The metabolically obese, normal-weight individual revisited.

Published on May 1, 1998in Diabetes7.20
· DOI :10.2337/diabetes.47.5.699
Neil B. Ruderman91
Estimated H-index: 91
Donald J. Chisholm62
Estimated H-index: 62
+ 1 AuthorsStephen H. Schneider30
Estimated H-index: 30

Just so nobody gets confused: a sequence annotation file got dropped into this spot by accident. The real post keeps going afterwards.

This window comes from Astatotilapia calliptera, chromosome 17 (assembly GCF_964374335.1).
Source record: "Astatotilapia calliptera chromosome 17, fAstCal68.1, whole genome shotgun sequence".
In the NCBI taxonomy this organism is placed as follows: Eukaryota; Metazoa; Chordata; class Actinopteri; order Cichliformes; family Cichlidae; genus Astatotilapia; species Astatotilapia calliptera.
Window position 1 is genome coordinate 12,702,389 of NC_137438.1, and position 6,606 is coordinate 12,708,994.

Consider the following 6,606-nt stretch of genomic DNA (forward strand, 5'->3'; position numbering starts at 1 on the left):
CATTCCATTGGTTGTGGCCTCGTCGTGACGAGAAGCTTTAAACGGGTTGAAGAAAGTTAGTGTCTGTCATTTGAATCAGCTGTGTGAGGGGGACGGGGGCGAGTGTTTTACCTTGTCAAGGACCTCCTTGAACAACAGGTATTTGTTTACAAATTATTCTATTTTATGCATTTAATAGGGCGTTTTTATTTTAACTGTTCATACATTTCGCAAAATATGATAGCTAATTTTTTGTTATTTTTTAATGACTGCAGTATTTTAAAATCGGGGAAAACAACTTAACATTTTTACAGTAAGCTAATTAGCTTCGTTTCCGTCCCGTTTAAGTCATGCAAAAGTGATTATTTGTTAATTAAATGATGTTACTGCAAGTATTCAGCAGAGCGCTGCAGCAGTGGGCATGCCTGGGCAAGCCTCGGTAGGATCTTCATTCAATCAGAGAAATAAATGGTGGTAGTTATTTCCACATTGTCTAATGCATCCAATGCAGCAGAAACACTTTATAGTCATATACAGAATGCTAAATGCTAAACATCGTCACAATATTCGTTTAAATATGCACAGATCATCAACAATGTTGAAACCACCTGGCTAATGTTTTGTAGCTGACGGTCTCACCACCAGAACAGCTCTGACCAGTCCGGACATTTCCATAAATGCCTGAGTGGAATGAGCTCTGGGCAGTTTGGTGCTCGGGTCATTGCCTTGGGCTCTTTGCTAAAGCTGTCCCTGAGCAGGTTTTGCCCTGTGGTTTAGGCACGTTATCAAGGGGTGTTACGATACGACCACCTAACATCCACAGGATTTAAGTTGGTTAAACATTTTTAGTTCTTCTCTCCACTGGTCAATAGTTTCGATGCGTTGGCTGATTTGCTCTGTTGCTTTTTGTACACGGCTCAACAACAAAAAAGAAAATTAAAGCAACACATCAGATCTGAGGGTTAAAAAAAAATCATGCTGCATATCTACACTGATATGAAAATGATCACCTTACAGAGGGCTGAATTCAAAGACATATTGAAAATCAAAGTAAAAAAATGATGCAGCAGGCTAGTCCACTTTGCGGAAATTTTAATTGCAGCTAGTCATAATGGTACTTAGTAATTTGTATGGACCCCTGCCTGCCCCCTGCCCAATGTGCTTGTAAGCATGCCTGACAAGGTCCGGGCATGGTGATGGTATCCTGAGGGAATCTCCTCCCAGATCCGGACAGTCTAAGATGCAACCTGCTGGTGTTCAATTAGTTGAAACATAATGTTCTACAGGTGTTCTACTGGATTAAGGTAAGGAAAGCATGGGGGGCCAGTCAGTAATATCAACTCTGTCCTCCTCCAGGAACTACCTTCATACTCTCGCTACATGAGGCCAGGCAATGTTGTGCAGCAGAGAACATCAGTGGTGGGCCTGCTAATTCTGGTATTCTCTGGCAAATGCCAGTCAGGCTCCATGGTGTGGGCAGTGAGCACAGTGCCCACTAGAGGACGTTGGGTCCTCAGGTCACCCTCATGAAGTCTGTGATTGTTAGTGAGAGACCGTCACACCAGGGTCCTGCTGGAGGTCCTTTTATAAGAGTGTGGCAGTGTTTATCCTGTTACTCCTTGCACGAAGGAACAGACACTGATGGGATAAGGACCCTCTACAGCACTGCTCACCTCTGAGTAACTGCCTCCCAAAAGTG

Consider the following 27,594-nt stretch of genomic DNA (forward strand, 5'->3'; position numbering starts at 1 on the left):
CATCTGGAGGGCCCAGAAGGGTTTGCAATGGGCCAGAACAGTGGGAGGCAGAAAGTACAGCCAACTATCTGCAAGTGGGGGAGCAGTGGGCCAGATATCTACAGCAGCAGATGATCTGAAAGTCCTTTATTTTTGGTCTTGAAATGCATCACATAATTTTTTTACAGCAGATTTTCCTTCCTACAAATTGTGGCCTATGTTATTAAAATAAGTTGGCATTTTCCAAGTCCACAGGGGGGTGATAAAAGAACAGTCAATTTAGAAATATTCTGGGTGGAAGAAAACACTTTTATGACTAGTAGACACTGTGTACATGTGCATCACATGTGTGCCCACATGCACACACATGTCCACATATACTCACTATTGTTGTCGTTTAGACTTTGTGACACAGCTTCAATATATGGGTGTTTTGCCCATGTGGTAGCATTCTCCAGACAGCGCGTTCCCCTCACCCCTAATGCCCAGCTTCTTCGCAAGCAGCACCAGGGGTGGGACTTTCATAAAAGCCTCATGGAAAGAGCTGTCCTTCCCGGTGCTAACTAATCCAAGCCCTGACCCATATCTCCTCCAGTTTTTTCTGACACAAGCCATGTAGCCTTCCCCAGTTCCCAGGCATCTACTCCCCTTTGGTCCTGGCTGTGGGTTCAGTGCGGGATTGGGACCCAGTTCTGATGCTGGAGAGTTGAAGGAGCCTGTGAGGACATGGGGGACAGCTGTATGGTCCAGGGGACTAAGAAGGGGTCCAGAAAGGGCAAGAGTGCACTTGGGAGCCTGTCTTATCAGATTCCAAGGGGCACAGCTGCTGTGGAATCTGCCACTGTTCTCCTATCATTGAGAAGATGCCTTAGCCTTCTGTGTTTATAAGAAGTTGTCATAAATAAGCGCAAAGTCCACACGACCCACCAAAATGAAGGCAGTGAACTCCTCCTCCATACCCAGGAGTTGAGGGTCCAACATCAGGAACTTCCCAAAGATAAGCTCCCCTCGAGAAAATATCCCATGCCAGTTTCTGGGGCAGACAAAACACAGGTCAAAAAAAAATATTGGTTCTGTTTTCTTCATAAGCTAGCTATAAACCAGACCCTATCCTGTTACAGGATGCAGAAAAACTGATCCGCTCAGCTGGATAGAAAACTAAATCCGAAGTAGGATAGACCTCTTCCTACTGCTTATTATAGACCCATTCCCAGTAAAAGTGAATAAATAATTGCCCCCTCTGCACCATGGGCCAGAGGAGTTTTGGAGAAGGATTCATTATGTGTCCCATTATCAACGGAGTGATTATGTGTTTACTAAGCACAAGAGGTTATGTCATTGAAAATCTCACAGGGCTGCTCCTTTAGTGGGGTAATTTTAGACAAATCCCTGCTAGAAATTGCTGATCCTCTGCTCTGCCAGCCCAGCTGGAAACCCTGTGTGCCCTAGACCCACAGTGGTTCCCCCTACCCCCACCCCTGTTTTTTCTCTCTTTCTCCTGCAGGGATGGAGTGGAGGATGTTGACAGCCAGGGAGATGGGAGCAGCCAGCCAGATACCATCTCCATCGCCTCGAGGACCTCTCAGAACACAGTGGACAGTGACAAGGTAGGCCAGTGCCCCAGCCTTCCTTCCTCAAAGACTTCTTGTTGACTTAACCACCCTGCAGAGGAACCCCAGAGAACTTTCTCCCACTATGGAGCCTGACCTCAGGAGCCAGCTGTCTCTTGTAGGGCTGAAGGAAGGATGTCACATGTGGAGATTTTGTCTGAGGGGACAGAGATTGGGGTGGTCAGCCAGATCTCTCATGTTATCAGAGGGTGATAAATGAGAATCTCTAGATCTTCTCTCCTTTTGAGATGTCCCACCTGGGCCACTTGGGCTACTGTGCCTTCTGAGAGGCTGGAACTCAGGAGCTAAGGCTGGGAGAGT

Nearly 20 years ago, it was suggested that individuals exist who are not obese on the basis of height and weight, but who, like people with overt obesity, are hyperinsulinemic, insulin-resistant, and predisposed to type 2 diabetes, hypertriglyceridemia, and premature coronary heart disease. Since then it has become increasingly clear that such metabolically obese, normal-weight (MONW) individuals are very common in the general population and that they probably represent one end of the spectrum of people with the insulin resistance syndrome. Available evidence also suggests that MONW individuals could account for the higher prevalence of type 2 diabetes, cardiovascular disease, and other disorders in people with a BMI in the 20-27 kg/m2 range who have gained modest amounts of weight (2-10 kg of adipose mass) in adult life. Specific factors that appear to predispose MONW, as well as more obese individuals, to insulin resistance include central fat distribution, inactivity, and a low VO2max. Because these factors are potentially reversible and because insulin resistance may contribute to the pathogenesis of many diseases, it is our premise that a compelling argument can be made for identifying MONW individuals and treating them with diet, exercise, and possibly pharmacological agents before these diseases become overt, or at least early after their onset. One reason for doing so is that disorders such as type 2 diabetes may be accompanied by irreversible consequences, e.g., ischemic heart disease and nephropathy, at the time of diagnosis or shortly thereafter. Another is that MONW individuals in general should be younger and more amenable and responsive to diet and exercise therapy than are obese patients with established disease. That long-term diet and exercise can work is suggested by two large studies in which, over 5-6 years, the incidence of diabetes was diminished in nonobese and minimally obese patients with impaired glucose tolerance. Based on these considerations and the emerging worldwide epidemic of type 2 diabetes, we believe that studies to assess whether therapies aimed at young MONW individuals can prevent the development of type 2 diabetes and other diseases, including perhaps obesity itself, are urgently needed.
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